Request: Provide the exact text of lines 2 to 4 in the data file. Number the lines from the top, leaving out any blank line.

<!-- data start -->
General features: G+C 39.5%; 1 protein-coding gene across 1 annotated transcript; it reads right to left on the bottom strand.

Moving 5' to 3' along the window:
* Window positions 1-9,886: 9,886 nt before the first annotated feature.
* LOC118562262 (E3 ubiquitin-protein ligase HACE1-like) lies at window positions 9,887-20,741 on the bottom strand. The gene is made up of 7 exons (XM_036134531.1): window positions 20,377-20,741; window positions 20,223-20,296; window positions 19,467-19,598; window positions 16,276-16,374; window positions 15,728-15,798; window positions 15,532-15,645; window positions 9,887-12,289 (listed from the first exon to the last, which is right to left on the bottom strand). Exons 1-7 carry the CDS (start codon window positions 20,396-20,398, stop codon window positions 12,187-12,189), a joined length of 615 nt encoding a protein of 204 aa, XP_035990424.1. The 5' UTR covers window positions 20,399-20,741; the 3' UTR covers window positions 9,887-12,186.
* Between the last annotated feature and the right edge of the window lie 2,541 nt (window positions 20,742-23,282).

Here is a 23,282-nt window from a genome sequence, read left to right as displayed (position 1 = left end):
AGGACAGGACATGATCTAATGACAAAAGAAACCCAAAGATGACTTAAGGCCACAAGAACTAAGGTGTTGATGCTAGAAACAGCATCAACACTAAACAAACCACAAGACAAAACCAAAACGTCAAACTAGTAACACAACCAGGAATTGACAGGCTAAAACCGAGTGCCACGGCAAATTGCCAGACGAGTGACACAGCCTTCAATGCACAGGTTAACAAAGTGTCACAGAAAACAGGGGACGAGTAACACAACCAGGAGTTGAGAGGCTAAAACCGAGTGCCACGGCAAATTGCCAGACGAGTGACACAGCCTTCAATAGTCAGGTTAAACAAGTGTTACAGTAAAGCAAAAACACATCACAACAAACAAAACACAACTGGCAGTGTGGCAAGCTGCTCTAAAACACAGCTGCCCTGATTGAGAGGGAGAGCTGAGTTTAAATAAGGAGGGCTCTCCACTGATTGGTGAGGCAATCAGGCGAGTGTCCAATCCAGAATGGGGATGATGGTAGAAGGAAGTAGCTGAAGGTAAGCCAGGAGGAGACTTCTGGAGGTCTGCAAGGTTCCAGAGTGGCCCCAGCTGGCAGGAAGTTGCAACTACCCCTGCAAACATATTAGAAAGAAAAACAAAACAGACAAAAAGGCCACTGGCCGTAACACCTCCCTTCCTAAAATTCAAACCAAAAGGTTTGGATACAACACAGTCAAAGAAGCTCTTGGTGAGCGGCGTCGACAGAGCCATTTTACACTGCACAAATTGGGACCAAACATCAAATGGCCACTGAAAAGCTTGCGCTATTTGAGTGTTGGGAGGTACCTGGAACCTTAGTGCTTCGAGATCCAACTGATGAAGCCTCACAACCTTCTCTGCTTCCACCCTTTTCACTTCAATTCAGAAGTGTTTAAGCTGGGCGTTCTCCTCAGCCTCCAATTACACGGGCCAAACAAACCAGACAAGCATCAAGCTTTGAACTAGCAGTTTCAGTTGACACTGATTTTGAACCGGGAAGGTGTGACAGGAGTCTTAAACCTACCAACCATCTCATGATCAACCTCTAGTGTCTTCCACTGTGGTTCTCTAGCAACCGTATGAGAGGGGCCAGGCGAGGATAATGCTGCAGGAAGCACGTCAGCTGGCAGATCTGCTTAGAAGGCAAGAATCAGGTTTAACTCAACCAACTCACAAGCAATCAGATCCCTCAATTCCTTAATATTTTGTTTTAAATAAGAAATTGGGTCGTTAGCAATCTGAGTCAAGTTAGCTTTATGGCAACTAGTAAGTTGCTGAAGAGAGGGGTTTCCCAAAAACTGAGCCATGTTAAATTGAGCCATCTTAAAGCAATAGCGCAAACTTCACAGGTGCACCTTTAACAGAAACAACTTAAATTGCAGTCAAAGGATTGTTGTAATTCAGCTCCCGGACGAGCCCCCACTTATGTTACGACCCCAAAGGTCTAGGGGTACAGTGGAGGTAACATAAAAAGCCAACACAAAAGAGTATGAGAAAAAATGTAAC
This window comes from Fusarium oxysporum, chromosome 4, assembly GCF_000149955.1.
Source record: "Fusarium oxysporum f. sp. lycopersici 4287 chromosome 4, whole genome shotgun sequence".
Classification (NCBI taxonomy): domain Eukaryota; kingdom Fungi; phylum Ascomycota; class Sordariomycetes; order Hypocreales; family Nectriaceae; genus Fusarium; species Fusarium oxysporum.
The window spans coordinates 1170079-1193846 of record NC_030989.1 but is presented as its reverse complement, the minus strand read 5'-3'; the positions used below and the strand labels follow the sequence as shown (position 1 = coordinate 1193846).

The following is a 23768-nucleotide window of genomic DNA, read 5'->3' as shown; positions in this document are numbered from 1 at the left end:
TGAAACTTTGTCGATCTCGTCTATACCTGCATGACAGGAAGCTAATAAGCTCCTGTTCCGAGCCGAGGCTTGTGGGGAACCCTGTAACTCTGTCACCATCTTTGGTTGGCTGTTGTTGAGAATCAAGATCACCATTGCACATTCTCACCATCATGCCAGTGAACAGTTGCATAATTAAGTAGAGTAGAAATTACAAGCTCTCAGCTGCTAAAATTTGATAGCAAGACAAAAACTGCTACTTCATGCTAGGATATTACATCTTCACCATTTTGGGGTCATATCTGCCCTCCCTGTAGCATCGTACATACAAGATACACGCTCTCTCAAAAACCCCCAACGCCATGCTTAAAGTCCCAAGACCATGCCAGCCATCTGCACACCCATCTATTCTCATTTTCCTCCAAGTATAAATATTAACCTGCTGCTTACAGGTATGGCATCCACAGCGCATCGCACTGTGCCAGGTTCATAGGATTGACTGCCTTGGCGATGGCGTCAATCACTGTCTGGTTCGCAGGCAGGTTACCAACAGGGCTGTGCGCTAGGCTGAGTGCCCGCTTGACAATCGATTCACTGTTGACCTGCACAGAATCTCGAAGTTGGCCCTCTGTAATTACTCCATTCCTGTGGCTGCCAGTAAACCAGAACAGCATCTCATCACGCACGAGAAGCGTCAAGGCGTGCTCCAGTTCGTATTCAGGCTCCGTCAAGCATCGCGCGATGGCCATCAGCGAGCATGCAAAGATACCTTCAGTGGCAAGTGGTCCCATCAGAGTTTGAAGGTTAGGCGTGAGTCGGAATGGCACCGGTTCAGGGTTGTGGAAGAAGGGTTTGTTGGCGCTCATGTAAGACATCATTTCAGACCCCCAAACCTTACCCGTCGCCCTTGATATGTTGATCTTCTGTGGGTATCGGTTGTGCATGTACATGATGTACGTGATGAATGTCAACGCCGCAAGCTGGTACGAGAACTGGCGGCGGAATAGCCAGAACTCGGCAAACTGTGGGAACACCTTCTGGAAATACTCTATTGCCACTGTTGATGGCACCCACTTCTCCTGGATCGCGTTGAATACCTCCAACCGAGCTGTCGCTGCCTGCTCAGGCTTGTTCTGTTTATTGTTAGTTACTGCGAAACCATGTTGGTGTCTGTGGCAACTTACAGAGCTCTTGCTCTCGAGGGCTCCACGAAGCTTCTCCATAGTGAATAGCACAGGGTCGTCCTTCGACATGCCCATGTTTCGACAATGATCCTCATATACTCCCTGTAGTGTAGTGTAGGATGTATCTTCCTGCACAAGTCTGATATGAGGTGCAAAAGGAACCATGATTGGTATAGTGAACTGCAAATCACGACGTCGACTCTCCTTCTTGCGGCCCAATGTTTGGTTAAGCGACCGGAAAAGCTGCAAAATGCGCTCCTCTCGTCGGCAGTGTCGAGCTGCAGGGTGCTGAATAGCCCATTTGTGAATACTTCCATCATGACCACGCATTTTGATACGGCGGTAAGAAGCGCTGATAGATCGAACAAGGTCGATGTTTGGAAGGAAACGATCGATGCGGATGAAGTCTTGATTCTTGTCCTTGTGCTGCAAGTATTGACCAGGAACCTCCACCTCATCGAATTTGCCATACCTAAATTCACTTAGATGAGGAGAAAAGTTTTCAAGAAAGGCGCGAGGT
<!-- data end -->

Moving 5' to 3' along the window:
* Window positions 1-9,886: 9,886 nt before the first annotated feature.
* LOC118562262 (E3 ubiquitin-protein ligase HACE1-like) lies at window positions 9,887-20,741 on the bottom strand. The gene is made up of 7 exons (XM_036134531.1): window positions 20,377-20,741; window positions 20,223-20,296; window positions 19,467-19,598; window positions 16,276-16,374; window positions 15,728-15,798; window positions 15,532-15,645; window positions 9,887-12,289 (listed from the first exon to the last, which is right to left on the bottom strand). Exons 1-7 carry the CDS (start codon window positions 20,396-20,398, stop codon window positions 12,187-12,189), a joined length of 615 nt encoding a protein of 204 aa, XP_035990424.1. The 5' UTR covers window positions 20,399-20,741; the 3' UTR covers window positions 9,887-12,186.